How to become better as a speaker

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This is might look like a post about fitness, but it is actually a post about professional speaking, specifically a post about what speakers who are just starting out need to understand about building a speaking career.

But let’s start with some words about fitness:

This summer I turned 50 and decided to “get fit @ 50”.

I must admit that my 40’s was not my most fit decade, ok, I will be honest, it was my least fit decade.

But knowing I was going to turn 50 this year I decided to do a push for a more healthy life style.

And without much effort I have seen some amazing improvements.

I am far from as fit as I plan to become, but this is a post about how the easy wins that come early on.

I lost 6 kg in a couple of months. (For someone who is 184 cm and was clocking in at 80 kg that it not so much to start with. But my scale now shows the number 73.8 kg. The first time in decades I have been so slim)

When I decided to get fit I could do one set of two (2!) chin-ups or pull-ups. (Did I tell you I was not very fit…) Two months later I can now easily to three sets of 10.

When I started I could hardly run to the bus without losing my breath. Just a couple of weeks after starting to run regularly I just ran my first 10K in 20 years – and I did it under the hour.

Same effect with number of push-ups I can do. Or sit-ups.

I am just AMAZED how easily I could drastically improve my fitness level from a “beginner” position to a “better than most” position.

Now, I am totally aware that it will be harder to get from 10 to 20 pull-ups than to get from 2-10 just like it will be much harder to get to 10K in 50 minutes than to get to the 10K in 59 minutes that I just did today.

Easy wins are followed by harder and tougher wins.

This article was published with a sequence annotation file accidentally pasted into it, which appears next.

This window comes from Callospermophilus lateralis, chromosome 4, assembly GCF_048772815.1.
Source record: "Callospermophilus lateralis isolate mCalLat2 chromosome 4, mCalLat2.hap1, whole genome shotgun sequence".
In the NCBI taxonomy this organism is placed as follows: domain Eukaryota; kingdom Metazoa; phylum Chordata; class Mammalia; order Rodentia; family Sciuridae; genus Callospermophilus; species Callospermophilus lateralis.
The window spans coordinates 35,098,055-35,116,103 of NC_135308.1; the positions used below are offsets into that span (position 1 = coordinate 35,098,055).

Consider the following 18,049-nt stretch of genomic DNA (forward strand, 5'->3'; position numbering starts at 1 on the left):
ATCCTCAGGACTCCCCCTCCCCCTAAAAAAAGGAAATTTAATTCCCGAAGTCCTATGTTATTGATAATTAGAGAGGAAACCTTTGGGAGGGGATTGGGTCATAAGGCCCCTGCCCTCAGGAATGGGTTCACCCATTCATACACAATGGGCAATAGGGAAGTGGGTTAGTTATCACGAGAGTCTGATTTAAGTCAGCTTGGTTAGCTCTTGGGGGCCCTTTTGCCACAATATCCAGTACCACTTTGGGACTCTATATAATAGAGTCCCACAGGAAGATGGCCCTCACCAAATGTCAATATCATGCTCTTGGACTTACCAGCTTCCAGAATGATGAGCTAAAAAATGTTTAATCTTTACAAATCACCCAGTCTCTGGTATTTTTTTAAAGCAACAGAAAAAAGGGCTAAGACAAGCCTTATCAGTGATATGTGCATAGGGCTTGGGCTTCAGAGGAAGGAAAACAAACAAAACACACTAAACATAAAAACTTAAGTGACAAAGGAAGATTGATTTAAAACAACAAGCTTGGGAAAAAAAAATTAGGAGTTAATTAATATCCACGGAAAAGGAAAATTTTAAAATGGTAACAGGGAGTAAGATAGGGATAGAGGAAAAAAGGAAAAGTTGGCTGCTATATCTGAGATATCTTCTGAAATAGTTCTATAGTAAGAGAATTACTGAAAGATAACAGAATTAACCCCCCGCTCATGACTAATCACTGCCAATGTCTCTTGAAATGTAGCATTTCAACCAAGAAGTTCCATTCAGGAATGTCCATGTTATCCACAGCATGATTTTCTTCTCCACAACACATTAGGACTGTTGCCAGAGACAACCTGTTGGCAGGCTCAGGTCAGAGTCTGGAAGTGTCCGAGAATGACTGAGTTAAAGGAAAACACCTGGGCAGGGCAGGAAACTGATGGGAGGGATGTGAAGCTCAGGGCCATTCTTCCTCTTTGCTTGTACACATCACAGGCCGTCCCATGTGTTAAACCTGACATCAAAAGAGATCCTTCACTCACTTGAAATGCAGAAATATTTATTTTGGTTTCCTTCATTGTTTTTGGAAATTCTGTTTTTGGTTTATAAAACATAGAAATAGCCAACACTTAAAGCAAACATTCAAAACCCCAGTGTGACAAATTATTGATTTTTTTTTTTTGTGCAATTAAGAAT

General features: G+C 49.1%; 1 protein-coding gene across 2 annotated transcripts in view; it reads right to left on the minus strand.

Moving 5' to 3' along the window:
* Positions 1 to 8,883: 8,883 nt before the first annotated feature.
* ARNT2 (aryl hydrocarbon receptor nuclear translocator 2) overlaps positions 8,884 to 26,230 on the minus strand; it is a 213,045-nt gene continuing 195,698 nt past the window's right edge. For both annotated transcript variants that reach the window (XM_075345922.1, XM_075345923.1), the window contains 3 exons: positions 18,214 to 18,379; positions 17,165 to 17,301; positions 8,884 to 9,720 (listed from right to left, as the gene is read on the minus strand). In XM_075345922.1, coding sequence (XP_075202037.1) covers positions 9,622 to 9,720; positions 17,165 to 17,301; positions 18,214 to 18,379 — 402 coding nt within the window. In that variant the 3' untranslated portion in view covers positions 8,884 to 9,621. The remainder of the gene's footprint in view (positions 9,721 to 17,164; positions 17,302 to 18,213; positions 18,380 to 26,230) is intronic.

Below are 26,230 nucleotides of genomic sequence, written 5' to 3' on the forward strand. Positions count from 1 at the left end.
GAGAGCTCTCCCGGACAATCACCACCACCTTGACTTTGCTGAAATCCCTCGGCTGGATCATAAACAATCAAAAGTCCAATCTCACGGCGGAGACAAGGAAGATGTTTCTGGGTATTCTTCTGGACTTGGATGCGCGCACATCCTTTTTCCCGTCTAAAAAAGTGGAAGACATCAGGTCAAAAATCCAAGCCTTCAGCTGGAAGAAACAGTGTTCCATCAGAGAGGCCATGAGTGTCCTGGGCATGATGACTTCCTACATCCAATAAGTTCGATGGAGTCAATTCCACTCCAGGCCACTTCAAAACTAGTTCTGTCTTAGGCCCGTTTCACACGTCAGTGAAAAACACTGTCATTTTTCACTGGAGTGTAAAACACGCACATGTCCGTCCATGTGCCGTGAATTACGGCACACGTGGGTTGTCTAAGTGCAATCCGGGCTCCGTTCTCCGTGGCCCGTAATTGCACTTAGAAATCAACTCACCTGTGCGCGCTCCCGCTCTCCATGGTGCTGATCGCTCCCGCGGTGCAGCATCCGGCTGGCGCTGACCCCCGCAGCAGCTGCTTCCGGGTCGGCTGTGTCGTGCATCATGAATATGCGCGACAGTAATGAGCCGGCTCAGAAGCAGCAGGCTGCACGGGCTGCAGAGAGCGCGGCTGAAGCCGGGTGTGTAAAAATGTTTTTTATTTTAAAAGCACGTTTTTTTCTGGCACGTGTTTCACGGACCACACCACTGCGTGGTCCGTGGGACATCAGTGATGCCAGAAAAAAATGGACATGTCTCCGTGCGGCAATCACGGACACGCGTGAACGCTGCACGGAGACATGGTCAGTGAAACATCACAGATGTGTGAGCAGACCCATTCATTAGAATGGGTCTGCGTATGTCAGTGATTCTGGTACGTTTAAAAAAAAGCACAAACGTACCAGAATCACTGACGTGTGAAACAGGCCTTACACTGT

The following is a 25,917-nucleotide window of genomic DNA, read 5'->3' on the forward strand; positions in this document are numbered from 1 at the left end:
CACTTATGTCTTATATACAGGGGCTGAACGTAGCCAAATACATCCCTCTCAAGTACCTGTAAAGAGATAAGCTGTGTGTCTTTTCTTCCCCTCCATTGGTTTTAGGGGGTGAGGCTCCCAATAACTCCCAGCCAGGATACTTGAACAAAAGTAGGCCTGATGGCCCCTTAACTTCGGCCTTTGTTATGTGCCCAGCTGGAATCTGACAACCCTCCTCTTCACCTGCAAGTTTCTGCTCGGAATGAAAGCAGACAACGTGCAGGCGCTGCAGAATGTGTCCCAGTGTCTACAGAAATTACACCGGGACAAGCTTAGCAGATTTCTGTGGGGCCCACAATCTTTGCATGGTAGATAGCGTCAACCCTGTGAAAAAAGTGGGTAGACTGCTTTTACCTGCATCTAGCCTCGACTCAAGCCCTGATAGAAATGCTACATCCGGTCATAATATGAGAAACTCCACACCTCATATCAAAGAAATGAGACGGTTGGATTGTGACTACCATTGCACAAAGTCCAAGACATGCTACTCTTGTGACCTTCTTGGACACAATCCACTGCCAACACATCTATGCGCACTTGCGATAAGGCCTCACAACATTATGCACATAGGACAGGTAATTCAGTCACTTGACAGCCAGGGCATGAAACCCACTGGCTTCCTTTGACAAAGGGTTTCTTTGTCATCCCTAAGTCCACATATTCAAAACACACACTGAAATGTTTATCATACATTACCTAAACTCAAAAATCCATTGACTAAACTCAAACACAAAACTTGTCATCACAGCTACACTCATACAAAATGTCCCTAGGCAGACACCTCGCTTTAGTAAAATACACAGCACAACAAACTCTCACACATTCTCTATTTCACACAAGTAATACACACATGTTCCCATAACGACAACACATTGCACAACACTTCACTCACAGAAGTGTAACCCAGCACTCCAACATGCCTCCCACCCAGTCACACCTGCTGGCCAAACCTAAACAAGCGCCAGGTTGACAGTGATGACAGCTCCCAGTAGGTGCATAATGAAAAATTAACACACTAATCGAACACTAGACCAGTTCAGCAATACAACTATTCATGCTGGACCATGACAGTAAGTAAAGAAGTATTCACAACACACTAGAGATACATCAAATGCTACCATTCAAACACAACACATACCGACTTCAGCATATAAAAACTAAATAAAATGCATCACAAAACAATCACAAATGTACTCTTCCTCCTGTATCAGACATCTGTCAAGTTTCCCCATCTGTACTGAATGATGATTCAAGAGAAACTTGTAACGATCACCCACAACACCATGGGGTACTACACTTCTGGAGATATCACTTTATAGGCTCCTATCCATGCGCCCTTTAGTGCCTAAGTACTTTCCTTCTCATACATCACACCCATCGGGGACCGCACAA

Which brings us to speaking.

I have coached many beginner speakers and they are often intimidated by the work and commitment needed to become a world class global keynote speaker.

They see the road from where they are to where they want to go and they see a mountain.

But just like it is easy to get more fit than the average person, it is easy to get better than the average speaker.

Time and time again I see how speakers who actually take the time to watch the videos of themselves and ask people to give feedback on what they should improve – and who then take this advice to heart and change things for the better do DRASTIC improvements as speakers.

Speaking might actually be one of those jobs where it is the easiest to become better than average.

Now to be world class you need to tweak all those tiny little details, and work very hard to fine tune the small things, but that is a different chapter.

If you are just getting started in your speaking career identify the 10 things you need to improve on and commit yourself to fixing them.

I promise you that the result per time invested will be off the charts.

Just like my strength, stamina has improved drastically in the last few weeks and months.

Come to think of it: Perhaps we should spend most of our time quickly becoming much better at the things we know little about.

Like if your writing is bad, book a ten hour consulting with a copywriter
If you cooking skills suck attend a cooking class
If you look terrible on camera google “How to look better on camera”

etc.

Life is full of low-hanging fruits when it comes to self-improvement.

Pick them.

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For a Swede the idea of taking a lot of time off from work to enjoy life is not provocative, but in many countries people do not take out more than one or two weeks of vacation even when they can afford it. Time off is important, especially for professional speakers.

Personally I am on a 8 week summer break (with a few speeches sprinkled in). 8 weeks that I am spending on an island with my family to focus on raising my kids and enjoying a slower pace of life.

Earlier this year I have been flying around the world speaking in the UK, France, Malta, Mauritius, India, UAE, Singapore, Malaysia, HK, Oman, Indonesia, Italy, China, Norway and New Zealand (15 countries on 4 continents in 6 months).

But as inspiring as this traveling is, the brain also needs “down time” to reflect, think and recharge. I am totally convinced that having a lot of time makes me a better speaker. And there is no doubt it makes me enjoy life more.

Make sure you clear your calendar with enough time to make you miss speaking again. When speaking becomes a job, it looses much of its magic.

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